The "Natural World," upon which all our human creations depend, is not only "changing." It has "changed." The fact that the changes have been caused by human activities doesn't offer comfort. It doesn't make them easier to deal with.

A climber on a steep slope might do something to dislodge a large stone - intentionally or unintentionally - and the fact that it was those human actions that have sent that boulder rolling down the mountain doesn't mean that a similar and equal human effort can stop the progress of what that human action began. And so it is with the process of global warming that has initiated our "climate crisis," with millions of acres burning into ash, with no snow in February, with all its other impacts ever clearer.

The very first thing to do, when coming into contact with a reality not formerly experienced, is to realize that it is a "reality," and that it is not going to "go away." The "boulder" of global warming is rolling down the hill. Let's not pretend it isn't rolling. Let's not pretend that human civilization is not at the bottom, and threatened with destruction.

Then, of course, there is a Step #2. Once we have admitted the reality of something we don't want to acknowledge, Step #2 is obvious: What are we going to do about it, now that we realize what's happening?

Before we can change what we are currently doing, and do what is necessary in the new situation in which we find ourselvess, we need to change our "minds."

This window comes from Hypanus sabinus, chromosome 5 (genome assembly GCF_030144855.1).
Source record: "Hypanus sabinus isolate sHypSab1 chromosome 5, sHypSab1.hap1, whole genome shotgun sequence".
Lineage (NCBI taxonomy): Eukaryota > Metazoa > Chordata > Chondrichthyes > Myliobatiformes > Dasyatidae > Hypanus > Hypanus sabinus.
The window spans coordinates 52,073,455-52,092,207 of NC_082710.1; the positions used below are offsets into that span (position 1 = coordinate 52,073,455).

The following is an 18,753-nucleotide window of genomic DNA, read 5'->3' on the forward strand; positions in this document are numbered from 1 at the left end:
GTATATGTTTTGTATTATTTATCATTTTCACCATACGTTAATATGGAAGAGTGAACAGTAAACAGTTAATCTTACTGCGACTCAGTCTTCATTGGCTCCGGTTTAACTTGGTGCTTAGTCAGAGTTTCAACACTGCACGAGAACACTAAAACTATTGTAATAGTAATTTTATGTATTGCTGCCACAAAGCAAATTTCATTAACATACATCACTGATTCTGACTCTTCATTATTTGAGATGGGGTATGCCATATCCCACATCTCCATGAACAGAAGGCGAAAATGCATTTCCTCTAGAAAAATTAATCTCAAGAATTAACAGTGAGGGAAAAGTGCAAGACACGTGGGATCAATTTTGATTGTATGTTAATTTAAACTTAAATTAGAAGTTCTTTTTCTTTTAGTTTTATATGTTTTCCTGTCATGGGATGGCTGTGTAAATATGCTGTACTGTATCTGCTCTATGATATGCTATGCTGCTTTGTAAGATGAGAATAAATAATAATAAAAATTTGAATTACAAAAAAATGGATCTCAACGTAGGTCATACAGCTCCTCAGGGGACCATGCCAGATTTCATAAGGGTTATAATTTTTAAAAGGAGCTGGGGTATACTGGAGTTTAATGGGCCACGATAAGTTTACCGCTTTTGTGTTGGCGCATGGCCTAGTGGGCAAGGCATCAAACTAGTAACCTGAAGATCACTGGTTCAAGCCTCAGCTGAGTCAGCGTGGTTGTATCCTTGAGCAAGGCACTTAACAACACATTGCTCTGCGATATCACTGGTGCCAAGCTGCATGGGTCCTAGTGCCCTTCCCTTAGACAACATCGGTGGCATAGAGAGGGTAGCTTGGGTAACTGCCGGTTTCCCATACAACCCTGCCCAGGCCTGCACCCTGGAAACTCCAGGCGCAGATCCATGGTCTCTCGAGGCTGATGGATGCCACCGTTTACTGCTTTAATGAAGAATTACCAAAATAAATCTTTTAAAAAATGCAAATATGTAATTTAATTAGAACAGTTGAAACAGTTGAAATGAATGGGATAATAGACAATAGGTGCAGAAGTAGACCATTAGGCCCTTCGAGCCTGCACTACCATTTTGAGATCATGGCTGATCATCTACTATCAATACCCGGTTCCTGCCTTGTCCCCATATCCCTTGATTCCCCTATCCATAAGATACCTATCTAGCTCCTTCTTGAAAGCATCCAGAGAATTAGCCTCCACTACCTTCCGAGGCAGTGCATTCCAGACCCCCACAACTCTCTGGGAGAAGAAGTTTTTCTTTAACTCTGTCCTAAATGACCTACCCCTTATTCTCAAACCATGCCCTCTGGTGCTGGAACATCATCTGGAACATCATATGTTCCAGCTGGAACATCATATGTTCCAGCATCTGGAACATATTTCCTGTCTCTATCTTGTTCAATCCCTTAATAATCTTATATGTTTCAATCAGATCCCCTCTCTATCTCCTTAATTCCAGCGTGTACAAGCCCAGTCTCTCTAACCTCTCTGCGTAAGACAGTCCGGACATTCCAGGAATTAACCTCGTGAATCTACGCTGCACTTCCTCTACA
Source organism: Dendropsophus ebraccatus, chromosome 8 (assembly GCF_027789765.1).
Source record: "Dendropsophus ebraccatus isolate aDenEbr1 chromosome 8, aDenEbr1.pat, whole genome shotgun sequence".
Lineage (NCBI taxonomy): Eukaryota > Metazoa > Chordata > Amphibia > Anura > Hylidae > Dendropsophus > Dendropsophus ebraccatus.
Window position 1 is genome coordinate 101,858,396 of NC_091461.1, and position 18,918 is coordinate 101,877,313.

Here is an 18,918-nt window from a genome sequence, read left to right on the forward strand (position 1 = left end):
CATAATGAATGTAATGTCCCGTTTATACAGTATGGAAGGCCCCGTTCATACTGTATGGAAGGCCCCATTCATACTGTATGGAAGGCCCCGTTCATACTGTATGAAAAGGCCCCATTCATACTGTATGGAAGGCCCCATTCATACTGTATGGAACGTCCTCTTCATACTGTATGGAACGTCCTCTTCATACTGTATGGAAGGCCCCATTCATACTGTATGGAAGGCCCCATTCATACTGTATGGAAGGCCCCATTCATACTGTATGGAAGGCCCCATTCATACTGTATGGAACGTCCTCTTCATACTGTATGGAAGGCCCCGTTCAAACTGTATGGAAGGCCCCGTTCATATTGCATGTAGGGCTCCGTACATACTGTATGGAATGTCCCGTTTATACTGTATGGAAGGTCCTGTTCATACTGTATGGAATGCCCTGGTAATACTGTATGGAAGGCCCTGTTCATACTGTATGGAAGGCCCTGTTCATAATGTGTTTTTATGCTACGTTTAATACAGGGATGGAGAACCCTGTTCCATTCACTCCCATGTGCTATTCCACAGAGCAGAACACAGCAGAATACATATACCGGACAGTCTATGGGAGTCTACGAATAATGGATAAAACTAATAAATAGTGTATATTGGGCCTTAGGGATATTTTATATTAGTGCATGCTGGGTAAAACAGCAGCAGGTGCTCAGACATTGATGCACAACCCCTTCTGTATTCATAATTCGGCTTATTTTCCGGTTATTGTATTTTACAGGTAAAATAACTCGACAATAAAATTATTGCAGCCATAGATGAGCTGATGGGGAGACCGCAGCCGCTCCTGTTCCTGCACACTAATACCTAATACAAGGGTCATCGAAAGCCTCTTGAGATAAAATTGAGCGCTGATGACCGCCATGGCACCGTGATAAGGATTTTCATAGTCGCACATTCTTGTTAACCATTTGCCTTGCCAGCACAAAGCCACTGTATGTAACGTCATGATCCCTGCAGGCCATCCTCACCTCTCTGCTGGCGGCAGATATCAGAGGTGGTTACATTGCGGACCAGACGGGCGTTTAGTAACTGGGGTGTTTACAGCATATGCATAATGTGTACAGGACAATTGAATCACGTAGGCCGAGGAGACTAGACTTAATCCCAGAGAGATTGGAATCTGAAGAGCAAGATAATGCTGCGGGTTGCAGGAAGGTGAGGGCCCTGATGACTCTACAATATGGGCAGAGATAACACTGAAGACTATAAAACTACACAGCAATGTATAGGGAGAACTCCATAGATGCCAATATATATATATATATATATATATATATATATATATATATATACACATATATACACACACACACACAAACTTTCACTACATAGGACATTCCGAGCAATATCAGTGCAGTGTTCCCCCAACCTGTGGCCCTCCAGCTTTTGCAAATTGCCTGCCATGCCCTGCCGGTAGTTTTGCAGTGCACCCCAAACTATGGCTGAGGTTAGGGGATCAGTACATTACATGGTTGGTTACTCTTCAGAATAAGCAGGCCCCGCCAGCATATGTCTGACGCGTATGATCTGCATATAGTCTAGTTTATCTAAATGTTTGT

All of us alive today should not pretend that the boulder rolling down the mountain isn't really rolling! If we, the climbers who disslodged it, depend on the structures of civilization, below - structures of civilization that will be obliterated by what we have begun - we need to acknowledge the facts. 

After acknowledging the facts (Step #1), we need to realize that what we might have predicted for our lives is no longer any kind of reliable basis upon which we can plan for the future. We need to change our lives, give up whatever dreams and plans we might have had, premised on the idea (now so clearly erroneous) that we can assume that the world  into which we were born will continue to be the world in which we live - now, and in the future. 

As I have said beforeOctavia Butler's book, The Parable of the Sower, provides us with a metaphor that we can use to understand, and to react to our real situation. 

We need to "find some friends," bond with them, person to person, in real life, and turn our attention, with those friends we find, to what we need to do, now - what we should do in a world transformed by our actions in the past. 

What should we do? What can we do? What is going to be possible for us - not waiting for someone else to tell us what to do? What do we need to do, in this world in which we now realize we are living, with the bolder rolling down the mountain?

Find some friends. Give up your old plans, premised on the idea that things have not changed. Things have changed. Take it from John Vailant! 

Make a new plan, friends! Do some things you haven't done before; do them with the friends you find; do some things you think will help.

No comments:

Post a Comment

Thanks for your comment!